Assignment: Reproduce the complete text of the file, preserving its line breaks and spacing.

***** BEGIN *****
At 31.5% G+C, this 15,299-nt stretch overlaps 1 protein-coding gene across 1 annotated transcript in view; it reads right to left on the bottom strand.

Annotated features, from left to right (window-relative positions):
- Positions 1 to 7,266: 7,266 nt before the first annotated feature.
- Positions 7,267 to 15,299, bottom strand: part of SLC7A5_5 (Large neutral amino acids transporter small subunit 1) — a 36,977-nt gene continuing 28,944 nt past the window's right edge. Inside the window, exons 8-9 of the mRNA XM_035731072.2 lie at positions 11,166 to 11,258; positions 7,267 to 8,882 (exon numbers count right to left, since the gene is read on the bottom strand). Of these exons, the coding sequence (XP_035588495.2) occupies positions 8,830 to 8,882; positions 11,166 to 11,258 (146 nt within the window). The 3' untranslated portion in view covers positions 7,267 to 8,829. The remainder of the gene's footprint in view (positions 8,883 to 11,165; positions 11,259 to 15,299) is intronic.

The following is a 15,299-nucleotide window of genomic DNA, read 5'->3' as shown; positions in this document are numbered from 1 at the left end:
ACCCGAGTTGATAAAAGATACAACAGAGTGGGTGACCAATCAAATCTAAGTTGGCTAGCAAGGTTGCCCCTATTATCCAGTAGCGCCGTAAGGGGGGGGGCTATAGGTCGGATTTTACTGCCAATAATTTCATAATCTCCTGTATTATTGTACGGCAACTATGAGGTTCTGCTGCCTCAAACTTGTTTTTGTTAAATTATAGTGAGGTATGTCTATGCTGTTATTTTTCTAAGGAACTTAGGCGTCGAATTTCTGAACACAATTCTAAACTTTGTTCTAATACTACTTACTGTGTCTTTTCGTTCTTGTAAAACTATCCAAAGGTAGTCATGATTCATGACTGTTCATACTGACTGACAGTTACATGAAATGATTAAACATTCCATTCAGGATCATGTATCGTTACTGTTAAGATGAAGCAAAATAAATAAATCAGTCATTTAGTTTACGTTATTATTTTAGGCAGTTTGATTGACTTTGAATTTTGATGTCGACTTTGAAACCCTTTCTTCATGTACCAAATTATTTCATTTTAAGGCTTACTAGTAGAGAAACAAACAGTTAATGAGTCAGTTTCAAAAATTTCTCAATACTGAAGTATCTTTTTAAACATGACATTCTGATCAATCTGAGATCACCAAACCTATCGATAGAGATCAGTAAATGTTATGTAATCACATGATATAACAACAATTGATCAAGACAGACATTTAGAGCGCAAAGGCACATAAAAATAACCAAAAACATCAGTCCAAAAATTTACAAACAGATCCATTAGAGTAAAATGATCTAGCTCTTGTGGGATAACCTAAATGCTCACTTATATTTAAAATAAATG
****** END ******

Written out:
At 31.5% G+C, this 15,299-nt stretch overlaps 1 protein-coding gene across 1 annotated transcript in view; it reads right to left on the bottom strand.

Annotated features, from left to right (window-relative positions):
- Positions 1 to 7,266: 7,266 nt before the first annotated feature.
- Positions 7,267 to 15,299, bottom strand: part of SLC7A5_5 (Large neutral amino acids transporter small subunit 1) — a 36,977-nt gene continuing 28,944 nt past the window's right edge. Inside the window, exons 8-9 of the mRNA XM_035731072.2 lie at positions 11,166 to 11,258; positions 7,267 to 8,882 (exon numbers count right to left, since the gene is read on the bottom strand). Of these exons, the coding sequence (XP_035588495.2) occupies positions 8,830 to 8,882; positions 11,166 to 11,258 (146 nt within the window). The 3' untranslated portion in view covers positions 7,267 to 8,829. The remainder of the gene's footprint in view (positions 8,883 to 11,165; positions 11,259 to 15,299) is intronic.

The following is a 15,299-nucleotide window of genomic DNA, read 5'->3' as shown; positions in this document are numbered from 1 at the left end:
ACCCGAGTTGATAAAAGATACAACAGAGTGGGTGACCAATCAAATCTAAGTTGGCTAGCAAGGTTGCCCCTATTATCCAGTAGCGCCGTAAGGGGGGGGGCTATAGGTCGGATTTTACTGCCAATAATTTCATAATCTCCTGTATTATTGTACGGCAACTATGAGGTTCTGCTGCCTCAAACTTGTTTTTGTTAAATTATAGTGAGGTATGTCTATGCTGTTATTTTTCTAAGGAACTTAGGCGTCGAATTTCTGAACACAATTCTAAACTTTGTTCTAATACTACTTACTGTGTCTTTTCGTTCTTGTAAAACTATCCAAAGGTAGTCATGATTCATGACTGTTCATACTGACTGACAGTTACATGAAATGATTAAACATTCCATTCAGGATCATGTATCGTTACTGTTAAGATGAAGCAAAATAAATAAATCAGTCATTTAGTTTACGTTATTATTTTAGGCAGTTTGATTGACTTTGAATTTTGATGTCGACTTTGAAACCCTTTCTTCATGTACCAAATTATTTCATTTTAAGGCTTACTAGTAGAGAAACAAACAGTTAATGAGTCAGTTTCAAAAATTTCTCAATACTGAAGTATCTTTTTAAACATGACATTCTGATCAATCTGAGATCACCAAACCTATCGATAGAGATCAGTAAATGTTATGTAATCACATGATATAACAACAATTGATCAAGACAGACATTTAGAGCGCAAAGGCACATAAAAATAACCAAAAACATCAGTCCAAAAATTTACAAACAGATCCATTAGAGTAAAATGATCTAGCTCTTGTGGGATAACCTAAATGCTCACTTATATTTAAAATAAATG